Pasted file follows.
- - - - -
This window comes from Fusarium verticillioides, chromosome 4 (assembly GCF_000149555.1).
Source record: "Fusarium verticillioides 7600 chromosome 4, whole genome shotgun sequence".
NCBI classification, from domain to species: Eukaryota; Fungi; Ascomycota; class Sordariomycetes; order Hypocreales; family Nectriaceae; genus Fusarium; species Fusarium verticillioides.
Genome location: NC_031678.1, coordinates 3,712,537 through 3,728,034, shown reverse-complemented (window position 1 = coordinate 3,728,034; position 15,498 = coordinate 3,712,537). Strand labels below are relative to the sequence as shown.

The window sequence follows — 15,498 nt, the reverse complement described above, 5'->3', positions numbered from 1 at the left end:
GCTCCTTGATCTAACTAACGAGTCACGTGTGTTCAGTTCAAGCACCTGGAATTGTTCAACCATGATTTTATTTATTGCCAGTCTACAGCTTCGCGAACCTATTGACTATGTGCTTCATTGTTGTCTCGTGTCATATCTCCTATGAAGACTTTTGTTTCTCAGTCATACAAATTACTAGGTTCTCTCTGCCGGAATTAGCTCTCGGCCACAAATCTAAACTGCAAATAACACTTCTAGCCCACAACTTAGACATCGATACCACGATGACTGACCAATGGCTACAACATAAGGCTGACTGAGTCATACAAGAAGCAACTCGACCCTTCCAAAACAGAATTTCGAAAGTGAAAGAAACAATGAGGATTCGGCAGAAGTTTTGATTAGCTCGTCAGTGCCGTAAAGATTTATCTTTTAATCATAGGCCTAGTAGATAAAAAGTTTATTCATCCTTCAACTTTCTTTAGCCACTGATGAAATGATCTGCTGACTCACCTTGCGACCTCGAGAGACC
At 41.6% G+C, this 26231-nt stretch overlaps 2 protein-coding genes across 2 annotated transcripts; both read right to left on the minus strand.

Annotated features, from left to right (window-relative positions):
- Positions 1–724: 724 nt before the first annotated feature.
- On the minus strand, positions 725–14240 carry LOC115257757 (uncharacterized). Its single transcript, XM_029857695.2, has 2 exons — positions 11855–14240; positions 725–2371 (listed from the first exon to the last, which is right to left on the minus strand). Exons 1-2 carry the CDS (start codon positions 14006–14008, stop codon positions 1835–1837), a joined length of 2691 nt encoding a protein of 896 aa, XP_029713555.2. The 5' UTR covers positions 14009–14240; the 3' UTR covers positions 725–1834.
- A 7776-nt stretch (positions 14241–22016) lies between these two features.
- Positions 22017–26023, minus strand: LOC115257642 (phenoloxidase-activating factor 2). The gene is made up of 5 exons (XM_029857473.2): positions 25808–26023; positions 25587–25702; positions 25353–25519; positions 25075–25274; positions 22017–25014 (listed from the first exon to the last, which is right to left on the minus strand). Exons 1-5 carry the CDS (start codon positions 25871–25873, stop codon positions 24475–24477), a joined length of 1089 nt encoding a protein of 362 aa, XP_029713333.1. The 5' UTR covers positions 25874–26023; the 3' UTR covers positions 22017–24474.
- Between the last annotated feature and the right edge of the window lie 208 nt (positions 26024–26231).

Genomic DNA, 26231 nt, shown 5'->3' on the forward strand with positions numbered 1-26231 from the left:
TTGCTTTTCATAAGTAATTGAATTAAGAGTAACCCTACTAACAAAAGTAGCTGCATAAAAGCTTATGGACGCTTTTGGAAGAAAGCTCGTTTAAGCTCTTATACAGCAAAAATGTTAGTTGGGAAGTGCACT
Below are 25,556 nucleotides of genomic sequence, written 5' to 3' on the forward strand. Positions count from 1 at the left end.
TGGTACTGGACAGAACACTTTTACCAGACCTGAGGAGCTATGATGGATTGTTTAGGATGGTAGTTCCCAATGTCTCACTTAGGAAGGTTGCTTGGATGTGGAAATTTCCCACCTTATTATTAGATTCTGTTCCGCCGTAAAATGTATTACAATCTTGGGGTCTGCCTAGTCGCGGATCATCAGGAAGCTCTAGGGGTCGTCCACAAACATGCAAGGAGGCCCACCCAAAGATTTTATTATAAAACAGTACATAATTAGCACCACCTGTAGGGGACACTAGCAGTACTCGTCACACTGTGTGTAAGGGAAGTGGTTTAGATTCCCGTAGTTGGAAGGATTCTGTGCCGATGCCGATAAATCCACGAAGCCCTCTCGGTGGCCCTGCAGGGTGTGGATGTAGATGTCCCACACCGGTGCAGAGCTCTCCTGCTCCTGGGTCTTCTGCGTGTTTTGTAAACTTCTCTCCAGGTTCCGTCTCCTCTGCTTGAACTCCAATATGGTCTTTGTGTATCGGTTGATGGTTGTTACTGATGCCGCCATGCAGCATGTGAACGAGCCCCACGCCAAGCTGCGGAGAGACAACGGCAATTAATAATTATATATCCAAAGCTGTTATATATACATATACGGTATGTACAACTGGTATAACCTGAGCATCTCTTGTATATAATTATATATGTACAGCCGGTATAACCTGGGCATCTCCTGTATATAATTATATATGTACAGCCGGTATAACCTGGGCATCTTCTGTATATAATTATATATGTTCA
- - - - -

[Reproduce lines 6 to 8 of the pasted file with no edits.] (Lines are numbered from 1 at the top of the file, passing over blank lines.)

GCTCCTTGATCTAACTAACGAGTCACGTGTGTTCAGTTCAAGCACCTGGAATTGTTCAACCATGATTTTATTTATTGCCAGTCTACAGCTTCGCGAACCTATTGACTATGTGCTTCATTGTTGTCTCGTGTCATATCTCCTATGAAGACTTTTGTTTCTCAGTCATACAAATTACTAGGTTCTCTCTGCCGGAATTAGCTCTCGGCCACAAATCTAAACTGCAAATAACACTTCTAGCCCACAACTTAGACATCGATACCACGATGACTGACCAATGGCTACAACATAAGGCTGACTGAGTCATACAAGAAGCAACTCGACCCTTCCAAAACAGAATTTCGAAAGTGAAAGAAACAATGAGGATTCGGCAGAAGTTTTGATTAGCTCGTCAGTGCCGTAAAGATTTATCTTTTAATCATAGGCCTAGTAGATAAAAAGTTTATTCATCCTTCAACTTTCTTTAGCCACTGATGAAATGATCTGCTGACTCACCTTGCGACCTCGAGAGACC
At 41.6% G+C, this 26231-nt stretch overlaps 2 protein-coding genes across 2 annotated transcripts; both read right to left on the minus strand.

Annotated features, from left to right (window-relative positions):